Cut through the clutter – become a bicycle space

My new book (Bike Boom; I may have mentioned it before) is produced by an American publisher based in Washington, DC. For the book’s official launch I gave a talk in the downtown DC branch of BicycleSPACE, the US capital’s leading bike shop. (It has three branches, and promotes itself thus: “Local knowledge, the best urban brands, weekly rides and classes.”)

The talk was staged in the early evening, after the store had closed, and there were dips, drinks and crudités for those attending. The store promoted my visit on its social media channels, attracting a good number of folks who had never previously visited this branch, and I got to sell a bunch of books. Win/win.

Many bike shops are fabulous at this communal hub thing – organising shop-centred rides, serving “free” espressos, reaching out to newbies and old customers alike. Staging events – such as book signings or rides with celebs (I’ve been on a shop ride with Gary Fisher) – may not result in there-and-then sales. In fact, it almost certainly won’t, but becoming the local cycling epicentre isn’t about pounds and pence.

To begin with. Clearly, this investment in time (and crudités) will have to pay off eventually otherwise you’re a lovable charity not a profitable business, but it’s a long-burn thing.

What impressed me about BicycleSPACE (and it appears to be thriving) is the breadth of events it stages, all with the back-story of “giving back” to the local cycling community, but also cementing in minds that BicycleSPACE is an open, go-to place that’s not just seeking to sell stuff but is also there to stoke excitement, stimulate imaginations and – a critical point for some people – promote cycling in the round.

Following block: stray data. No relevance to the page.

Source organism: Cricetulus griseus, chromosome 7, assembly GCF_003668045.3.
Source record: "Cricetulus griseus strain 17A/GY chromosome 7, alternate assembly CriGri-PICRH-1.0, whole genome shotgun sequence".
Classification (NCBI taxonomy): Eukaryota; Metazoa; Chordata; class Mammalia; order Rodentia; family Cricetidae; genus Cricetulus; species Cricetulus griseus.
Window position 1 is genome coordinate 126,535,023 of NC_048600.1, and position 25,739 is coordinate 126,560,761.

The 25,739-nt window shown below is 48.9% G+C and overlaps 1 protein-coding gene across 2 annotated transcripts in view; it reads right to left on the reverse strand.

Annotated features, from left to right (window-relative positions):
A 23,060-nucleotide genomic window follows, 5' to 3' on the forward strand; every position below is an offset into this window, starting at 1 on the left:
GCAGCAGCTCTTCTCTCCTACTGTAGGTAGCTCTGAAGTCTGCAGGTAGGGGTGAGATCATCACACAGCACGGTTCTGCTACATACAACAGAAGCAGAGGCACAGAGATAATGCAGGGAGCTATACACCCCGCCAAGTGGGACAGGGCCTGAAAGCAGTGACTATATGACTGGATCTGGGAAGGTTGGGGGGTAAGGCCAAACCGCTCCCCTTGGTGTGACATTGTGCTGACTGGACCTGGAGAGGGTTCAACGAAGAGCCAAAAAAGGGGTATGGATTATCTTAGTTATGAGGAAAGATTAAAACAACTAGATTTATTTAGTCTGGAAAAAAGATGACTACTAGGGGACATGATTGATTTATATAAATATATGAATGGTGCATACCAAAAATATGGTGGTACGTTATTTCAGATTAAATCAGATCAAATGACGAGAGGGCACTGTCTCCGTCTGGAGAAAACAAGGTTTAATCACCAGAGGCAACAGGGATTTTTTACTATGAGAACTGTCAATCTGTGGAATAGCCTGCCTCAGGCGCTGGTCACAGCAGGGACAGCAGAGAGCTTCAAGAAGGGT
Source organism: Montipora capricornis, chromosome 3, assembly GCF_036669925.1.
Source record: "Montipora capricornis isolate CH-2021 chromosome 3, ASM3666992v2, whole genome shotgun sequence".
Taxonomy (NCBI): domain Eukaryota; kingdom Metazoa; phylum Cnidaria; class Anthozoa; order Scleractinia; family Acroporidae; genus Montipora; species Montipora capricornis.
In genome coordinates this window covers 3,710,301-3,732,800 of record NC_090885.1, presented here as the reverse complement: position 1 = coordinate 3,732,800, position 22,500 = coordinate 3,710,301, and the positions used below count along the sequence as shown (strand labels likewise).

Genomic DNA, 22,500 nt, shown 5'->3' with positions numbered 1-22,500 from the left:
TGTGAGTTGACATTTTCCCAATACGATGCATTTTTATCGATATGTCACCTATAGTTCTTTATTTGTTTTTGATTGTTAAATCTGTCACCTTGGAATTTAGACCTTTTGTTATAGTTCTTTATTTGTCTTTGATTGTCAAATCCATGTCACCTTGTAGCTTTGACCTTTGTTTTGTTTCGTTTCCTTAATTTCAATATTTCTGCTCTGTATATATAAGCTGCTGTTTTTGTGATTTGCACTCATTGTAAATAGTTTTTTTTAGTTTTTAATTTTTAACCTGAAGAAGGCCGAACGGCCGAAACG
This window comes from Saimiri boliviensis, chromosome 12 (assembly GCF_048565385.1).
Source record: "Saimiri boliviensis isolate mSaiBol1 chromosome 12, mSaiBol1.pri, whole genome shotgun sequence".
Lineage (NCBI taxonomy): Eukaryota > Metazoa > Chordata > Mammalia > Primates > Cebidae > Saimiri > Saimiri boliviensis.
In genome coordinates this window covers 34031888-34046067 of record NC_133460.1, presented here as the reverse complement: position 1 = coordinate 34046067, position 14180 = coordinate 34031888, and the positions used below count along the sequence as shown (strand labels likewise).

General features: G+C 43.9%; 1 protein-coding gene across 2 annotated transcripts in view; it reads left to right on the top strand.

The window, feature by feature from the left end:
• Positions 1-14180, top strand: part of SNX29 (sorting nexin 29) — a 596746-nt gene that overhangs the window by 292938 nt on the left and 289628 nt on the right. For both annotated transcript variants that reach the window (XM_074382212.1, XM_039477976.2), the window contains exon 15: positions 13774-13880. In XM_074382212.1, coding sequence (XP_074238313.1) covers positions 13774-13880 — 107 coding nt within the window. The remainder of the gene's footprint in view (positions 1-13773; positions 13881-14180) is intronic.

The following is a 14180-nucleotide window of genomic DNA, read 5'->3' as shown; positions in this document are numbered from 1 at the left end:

Organising events is relatively easy, it’s the monetisation that’s the tough part.

I guess it’s all down to a word – and a retail concept – I used in a recent column: serendipity. People need to know you exist, and store events can be the nudge they need. And once a bike shop becomes a “destination” store there’s less likelihood of “showrooming” and having to price match.

Footfall is all, and I know that when I’m next in DC, and need a bike part, I’ll go out of my way to find Bicycle SPACE because, for a start, I now know it exists, but also because I feel an emotional attachment to it.


Pic shows 1970s bicycle advocate Marchant Wentworth (left) and Washington DC’s 1970s transportation committee clerk Carl Bergman. They came to my Bicycle Space talk – neither had visited the shop previously.

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